From the observation deck, De Certeau says the mass is left behind, that it "carries off and mixes up." Reasonably true. Looking down on the ant-like taxis, the city appears different--further away. But in another sense, the urban observation deck is not less local than the sidewalk, is it? Also, marveling at the city does not make its streets more readily navigable (whatever compels you to go out and about).
Certeau goes on to critique maps, traces, place-names, and flattened projections, lumping them together as totalizing devices: "The surface of this ["suspended symbolic order"] is everywhere punched and torn open by ellipses, drifts, and leaks of meaning: it is a sieve-order" (107). The sieve-order favors stories and localization, and these are thwarted by intervals of distance, from those viewpoints at which the "world's debris" disappears.
Later he admits an oscillation between the local stories and "rumors" (presumably reinforced by a desire for totalizing representations), he is concerned that the relationship between the two has become stratified: "Stories diversify, rumors totalize. If there is still a certain oscillation between them, it seems that today there is a stratification: stories are becoming private and sink into the secluded places in neighborhoods, families, or individuals, while the rumors propagated by the media cover everything and, gathered under the figures of the City, the masterword of an anonymous law, the substitute for all proper names, they wipe out or combat any superstitions guild of still resisting the figure" (108). The overwrought substitution of the one (i.e., totalizing view) for the other (i.e., everyday practices) is troubling: "The trace left behind [on, say, a map] is substituted for the practice. It exhibits the (voracious) property that the geographical system has of being able to transform action into legibility, but in doing so it causes a way of being in the world to be forgotten" (97).
Might the projection--and even the written account--also rejuvenate the action, renew its circulation, and cause it to be remembered again? Specifically, I am thinking about this in relationship to distant reading methods that translate large volumes of data (mined from texts or activities) into visual models--projections in which we can apprehend patterns not identifiable at other scales of contact (such as the "ground level").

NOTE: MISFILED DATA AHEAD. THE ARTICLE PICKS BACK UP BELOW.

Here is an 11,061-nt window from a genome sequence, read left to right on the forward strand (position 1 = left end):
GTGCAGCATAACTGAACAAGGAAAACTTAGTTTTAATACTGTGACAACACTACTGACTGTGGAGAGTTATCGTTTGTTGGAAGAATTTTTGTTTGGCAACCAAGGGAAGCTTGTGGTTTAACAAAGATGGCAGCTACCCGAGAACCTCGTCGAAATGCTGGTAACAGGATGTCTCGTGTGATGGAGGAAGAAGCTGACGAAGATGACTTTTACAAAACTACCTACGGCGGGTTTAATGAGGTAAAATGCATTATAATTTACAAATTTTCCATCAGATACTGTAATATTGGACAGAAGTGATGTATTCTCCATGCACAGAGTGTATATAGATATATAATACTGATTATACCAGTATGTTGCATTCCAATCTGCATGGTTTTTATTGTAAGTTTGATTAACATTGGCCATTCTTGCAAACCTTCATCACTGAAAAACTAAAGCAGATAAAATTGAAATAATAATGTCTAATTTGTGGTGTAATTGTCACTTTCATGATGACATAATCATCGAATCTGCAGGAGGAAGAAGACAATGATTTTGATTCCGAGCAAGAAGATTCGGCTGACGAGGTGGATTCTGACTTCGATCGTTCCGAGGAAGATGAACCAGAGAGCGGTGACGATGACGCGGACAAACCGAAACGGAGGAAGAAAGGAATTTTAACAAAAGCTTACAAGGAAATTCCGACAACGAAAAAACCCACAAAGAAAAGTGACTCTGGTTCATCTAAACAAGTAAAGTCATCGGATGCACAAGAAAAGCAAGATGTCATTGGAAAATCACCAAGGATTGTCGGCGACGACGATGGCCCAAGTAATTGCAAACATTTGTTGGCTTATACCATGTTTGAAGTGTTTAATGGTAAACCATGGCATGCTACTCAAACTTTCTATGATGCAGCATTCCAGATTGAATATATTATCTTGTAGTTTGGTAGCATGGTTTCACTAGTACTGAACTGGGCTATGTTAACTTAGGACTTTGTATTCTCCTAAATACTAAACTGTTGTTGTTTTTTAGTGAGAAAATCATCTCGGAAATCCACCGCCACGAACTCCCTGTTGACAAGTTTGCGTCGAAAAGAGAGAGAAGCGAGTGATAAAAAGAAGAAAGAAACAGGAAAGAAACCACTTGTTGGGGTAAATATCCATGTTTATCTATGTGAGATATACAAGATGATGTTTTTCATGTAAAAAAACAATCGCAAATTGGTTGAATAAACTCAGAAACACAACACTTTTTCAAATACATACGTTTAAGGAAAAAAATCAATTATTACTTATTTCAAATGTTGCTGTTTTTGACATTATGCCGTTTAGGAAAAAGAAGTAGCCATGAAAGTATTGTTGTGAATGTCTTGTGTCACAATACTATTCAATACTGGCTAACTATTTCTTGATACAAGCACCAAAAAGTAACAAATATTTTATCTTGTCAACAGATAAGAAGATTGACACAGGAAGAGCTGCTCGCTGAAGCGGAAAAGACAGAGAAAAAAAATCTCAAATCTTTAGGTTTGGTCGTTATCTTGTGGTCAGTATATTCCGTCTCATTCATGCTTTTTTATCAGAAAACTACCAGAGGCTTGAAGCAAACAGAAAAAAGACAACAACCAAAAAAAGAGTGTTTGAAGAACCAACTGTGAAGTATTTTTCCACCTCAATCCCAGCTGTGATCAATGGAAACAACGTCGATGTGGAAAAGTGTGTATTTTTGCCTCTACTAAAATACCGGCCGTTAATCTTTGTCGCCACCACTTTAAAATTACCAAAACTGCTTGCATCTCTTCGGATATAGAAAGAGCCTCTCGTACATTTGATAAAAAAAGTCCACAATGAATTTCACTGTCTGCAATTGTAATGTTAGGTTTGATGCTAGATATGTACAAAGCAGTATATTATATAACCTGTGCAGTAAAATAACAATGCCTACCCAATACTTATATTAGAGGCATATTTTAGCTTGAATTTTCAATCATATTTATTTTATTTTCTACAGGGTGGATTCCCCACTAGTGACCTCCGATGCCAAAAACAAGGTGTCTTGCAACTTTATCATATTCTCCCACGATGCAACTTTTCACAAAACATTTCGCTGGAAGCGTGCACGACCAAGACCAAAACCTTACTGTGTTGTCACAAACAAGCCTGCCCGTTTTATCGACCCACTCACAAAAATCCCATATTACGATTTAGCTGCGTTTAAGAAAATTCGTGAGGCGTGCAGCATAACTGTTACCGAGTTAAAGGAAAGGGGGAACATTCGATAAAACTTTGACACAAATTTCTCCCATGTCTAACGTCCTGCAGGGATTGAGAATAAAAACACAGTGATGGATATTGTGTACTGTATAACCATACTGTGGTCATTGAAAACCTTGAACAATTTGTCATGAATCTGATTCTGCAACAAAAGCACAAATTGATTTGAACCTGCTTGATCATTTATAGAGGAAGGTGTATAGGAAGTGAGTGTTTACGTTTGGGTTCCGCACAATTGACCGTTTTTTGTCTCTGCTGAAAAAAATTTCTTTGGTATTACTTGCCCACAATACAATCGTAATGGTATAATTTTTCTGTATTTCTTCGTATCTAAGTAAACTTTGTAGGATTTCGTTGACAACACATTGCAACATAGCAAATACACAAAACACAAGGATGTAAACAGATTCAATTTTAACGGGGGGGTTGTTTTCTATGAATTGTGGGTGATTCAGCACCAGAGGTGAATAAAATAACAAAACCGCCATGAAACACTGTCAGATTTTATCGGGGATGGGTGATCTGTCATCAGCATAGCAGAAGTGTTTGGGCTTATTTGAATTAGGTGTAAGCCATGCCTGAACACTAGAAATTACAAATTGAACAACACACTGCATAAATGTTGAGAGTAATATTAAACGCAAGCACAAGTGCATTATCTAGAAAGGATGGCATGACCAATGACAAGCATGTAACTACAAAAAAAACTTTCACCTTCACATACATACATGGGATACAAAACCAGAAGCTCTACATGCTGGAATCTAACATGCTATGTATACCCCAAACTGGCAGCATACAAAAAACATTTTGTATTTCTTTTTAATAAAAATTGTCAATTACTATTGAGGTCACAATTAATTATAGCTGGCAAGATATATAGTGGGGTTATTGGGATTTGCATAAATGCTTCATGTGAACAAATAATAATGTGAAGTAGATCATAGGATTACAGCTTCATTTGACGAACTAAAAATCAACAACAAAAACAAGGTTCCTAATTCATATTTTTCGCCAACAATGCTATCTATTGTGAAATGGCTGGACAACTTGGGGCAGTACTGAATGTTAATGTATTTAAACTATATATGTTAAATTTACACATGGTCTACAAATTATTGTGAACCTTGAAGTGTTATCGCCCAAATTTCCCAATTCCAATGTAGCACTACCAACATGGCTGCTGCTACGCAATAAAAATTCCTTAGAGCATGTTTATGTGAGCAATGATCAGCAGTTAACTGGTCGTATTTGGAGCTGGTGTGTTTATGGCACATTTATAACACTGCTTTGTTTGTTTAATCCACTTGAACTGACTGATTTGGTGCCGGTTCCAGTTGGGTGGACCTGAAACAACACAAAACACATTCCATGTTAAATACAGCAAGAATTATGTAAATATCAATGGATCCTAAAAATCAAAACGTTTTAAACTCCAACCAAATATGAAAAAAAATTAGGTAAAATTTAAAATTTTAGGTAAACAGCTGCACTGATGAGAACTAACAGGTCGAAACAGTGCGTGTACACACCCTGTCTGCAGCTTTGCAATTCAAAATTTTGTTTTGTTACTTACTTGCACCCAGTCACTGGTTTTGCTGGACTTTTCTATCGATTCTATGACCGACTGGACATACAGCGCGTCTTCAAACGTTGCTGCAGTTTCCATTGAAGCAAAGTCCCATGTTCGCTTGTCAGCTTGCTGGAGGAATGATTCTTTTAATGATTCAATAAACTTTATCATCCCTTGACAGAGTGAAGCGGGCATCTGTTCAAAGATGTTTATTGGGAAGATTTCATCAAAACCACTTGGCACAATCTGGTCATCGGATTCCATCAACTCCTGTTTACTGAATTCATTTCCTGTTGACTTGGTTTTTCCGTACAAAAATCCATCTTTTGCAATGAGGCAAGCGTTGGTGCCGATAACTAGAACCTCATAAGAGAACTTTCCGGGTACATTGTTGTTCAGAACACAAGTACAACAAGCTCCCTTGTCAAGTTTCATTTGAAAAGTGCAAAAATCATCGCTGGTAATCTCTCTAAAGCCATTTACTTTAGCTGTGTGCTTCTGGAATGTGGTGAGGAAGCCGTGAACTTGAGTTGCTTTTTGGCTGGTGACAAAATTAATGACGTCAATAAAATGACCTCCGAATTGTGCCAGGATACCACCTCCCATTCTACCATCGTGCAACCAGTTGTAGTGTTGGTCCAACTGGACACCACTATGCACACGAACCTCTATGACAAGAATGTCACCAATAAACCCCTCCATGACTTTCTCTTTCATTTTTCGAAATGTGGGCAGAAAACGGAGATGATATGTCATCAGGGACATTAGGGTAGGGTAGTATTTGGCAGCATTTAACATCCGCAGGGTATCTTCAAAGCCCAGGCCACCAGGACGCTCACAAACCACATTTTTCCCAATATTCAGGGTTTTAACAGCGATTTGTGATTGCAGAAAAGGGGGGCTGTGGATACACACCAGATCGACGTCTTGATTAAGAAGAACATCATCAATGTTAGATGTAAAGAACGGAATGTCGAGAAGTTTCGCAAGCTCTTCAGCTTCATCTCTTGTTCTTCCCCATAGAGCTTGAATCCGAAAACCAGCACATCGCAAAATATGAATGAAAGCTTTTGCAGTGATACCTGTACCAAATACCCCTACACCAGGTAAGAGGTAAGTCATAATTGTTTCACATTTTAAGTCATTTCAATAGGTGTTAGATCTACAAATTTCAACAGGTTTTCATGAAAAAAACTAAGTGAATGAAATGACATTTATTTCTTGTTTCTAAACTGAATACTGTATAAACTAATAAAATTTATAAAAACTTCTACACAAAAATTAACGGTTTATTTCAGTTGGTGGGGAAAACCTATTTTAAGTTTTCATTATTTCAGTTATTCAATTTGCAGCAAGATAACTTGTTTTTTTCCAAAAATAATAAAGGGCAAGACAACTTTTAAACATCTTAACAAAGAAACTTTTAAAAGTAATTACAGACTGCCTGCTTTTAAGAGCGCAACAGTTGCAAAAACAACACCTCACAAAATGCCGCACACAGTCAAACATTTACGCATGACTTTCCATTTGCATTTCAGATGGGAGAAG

Maybe there is a place for de Certeau in Chapter Five. I haven't decided yet. But I am discovering the faint separations between my dissertation and the walking rhetorics he advocates. Something tells me these can be bridged (or filled), but I am still reaching for ideas about how to do that (and also still thinking about whether it is even necessary).
A week ago Thursday we stopped through the closing reception of a show at the Delavan Art Gallery here in Syracuse. Hadn't been to the gallery before, but several pieces produced by our friend (and former neighbor), Amy Bartell, were on display (some of it by such enigmatic and inventive techniques I can't get my mind off of it). I don't have a program with me now, and I couldn't find the exact title for her exhibit online, but I think it was called "Archeological Memoir." Basically, she works with various materials (impressions, overlays, exposure, stamping) to layer together what I would describe as 'geographic impressions.' They're not impressionist, in the sense of that tradition; rather they involve the plying (layering, doubling over, folding and folding) of found things (symbols and materials)--a sandwiching effect by which their pressed-ness amplifies the deep entanglement of place, object, and spatial imagination. I was struck by the collection because it resonated conceptually with some of the stuff you would find in Harmon's You Are Here and at Strange Maps. This it to say it hooked into the same way-finding attitude or manner I continue to find tremendously appealing. But the pieces were also detailed and varied--as pastiche: almost imaginary maps, almost documentary, almost autobiography. Digital versions of two of the pieces are online--Travelogue and Your Call Cannot Be Completed At This Time--but the entire exhibit is worth experiencing in its entirety, and because she does at least one show each year, there is a decent chance of catching it again in Central New York.
I finally got around to listening to "This American Life" on mapping. Seems like someone mentioned the program when it aired last month (I remember looking at the accompanying images in Flickr). The program, a replay of the broadcast from 1998, covers mapping across the five senses, beginning with Denis Woods on sight and his neighborhood maps that take into account things like how often addresses (or names of residents) occur in a neighborhood newsletter and how the geolocations of jack-o-lanterns (photographed and layered onto a black background) correspond to the places references in the newsletter. He describes this fascination as a "poetics of cartography" and proposes that there isn't anything that can't be mapped. Brief thought it is, Woods opening piece gave me a boost for thinking about chapter five in the diss, even if I'm still two or three months from drafting the chapter on mapping. Hearing him talk about his mapping practices made me want to drop everything I'm doing (right now, on tag clouds) and re-read The Power of Maps.